A man from Mexico brought in by EMS following an MVC....

You are working one evening when EMS brings in a 30-something year old man with a history of Type 2 diabetes who was the driver in an MVC .  He reportedly ran off the road and into a tree.  He was found outside of the vehicle.  He is intoxicated and complaining about his obvious facial trauma.  As part of your initial trauma workup, you get the following chest X-ray:

You get more history.  Apparently, the patient is an immigrant from Mexico.  His only other past medical history is type 2 diabetes. 

Interpret the Chest X-ray.  What other history do you want to know? What is your differential diagnosis and subsequent diagnostic workup in this trauma patient?

Scroll down for the Case Conclusion





Final diagnosis:  Chronic Coccidioidomycosis

Case Conclusion: A cavitary lesion is noted in the left upper lobe.  Given his intoxication and mechanism of injury, the patient has a full trauma scan, which demonstrates bilateral nasal bone fractures, an isolated L1 transverse process fracture, and large cavitary lesions in the left upper lobe:

He is put on Tb precautions and admitted.  Induced sputum x 3 is negative for AFB.  He undergoes bronchoscopy and biopsy which demonstrates infection with Coccidioidomycosis.

Learning Points:  

Although the primary intention of imaging in trauma patients is to identify injuries, unanticipated information is often discovered in the course of such testing.  Indeed,  ~ 30 % of trauma patients undergoing CT will have an incidental finding of some kind,  although the clinical significance of these findings is often questionable [1].   Whether or not clinically significant, the emergency medical provider often needs to respond to these findings in some way.  In most cases, this involves informing the patient and recommending follow-up.  In this patient, the incidental finding of a large cavitary lesion requires a more active response.  

Cavities are a manifestation of a wide variety of processes affecting the lung [2].  This includes non-infectious (e.g. malignancy and Wegener’s Granulomatosis) and infectious etiologies. Many different types of infections can lead to cavitary lesions [see Table].  Patients who are chronically immunosuppressed or have pre-existing lung disease are at much higher risk of developing these infections.  While most of these are not transmissible from person to person, with the important exception of Tuberculosis.  In addition, it is not uncommon for some fungal infections (Aspergillosis, paracoccidiomycosis) to co-exist with Tuberculosis infection.  Therefore, patients with new cavitary lesions on imaging should be placed on respiratory isolation pending evaluation for active Tb infection (as this patient was).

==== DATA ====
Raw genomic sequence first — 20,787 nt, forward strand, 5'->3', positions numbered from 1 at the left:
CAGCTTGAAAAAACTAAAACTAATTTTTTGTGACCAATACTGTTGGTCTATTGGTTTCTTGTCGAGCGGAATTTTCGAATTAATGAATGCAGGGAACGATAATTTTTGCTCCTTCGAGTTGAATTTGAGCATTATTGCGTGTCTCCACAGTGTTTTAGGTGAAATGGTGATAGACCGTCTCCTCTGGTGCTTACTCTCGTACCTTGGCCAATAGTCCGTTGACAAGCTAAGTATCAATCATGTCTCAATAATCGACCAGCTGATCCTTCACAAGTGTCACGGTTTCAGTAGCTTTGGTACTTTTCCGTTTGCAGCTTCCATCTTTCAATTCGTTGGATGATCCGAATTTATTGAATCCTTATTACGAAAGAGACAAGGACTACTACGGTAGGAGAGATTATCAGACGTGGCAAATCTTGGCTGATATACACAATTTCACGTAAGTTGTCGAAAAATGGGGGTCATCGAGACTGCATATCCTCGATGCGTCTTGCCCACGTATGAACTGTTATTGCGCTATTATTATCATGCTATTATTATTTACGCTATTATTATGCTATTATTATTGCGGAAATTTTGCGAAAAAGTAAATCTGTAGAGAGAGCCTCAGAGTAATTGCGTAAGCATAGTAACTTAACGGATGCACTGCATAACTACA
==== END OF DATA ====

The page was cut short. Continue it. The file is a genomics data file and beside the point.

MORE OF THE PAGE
Coccidioidomycosis  is one of the common endemic mycoses in North America.  The endemic mycoses are an often overlooked cause of pulmonary disease.  Acquired through environmental exposure, they have have different geographic distributions and extra pulmonary manifestations [3]:

Coccidioidomycosis is also known as valley fever and is the result of inhaling spores in endemic areas such as southern Arizona, central and southern California,  southern New Mexico, west Texas and northern Mexico.  Most (one half to two thirds) of infections are subclinical [4].  The most common clinical presentation is a self-limited acute or subacute community acquired pneumonia evident 1-3 weeks after initial infection.  The minority of infections (5-10%) result in chronic infection or residual pulmonary sequelae, including the development of pulmonary nodules or cavitary lesions.  Patients with diabetes (such as this case) are at high risk of developing pulmonary cavities.  Disseminated disease is rare, but patients of African American or Filipino descent are at higher risk.  However, 30-50% of patients who are chronically immunosuppressed, are at risk for disseminated and occasionally life-threatening disease. 

Because most cases of coccidioidomycosis will  resolve without anti fungal therapy (including up to 50% with cavitary lesions), decision to initiate anti-fungal therapy in the absence of progressive, disseminated infection is made on a case-by-case basis.  

Sometimes even the most dramatic incidental findings are still incidental.

Case Conclusion by Maia Dorsett (@maiadorsett)

  1. Barrett, T. W., Schierling, M., Zhou, C., Colfax, J. D., Russ, S., Conatser, P., ... & Wrenn, K. (2009). Prevalence of incidental findings in trauma patients detected by computed tomography imaging. The American journal of emergency medicine, 27(4), 428-435.
  2. Gadkowski, L. B., & Stout, J. E. (2008). Cavitary pulmonary disease. Clinical microbiology reviews, 21(2), 305-333.
  3. Wheat, L. J. (2009). Approach to the diagnosis of the endemic mycoses. Clinics in chest medicine, 30(2), 379-389.
  4. Galgiani, J. N., Ampel, N. M., Blair, J. E., Catanzaro, A., Johnson, R. H., Stevens, D. A., & Williams, P. L. (2005). Coccidioidomycosis. Clinical Infectious Diseases, 41(9), 1217-1223.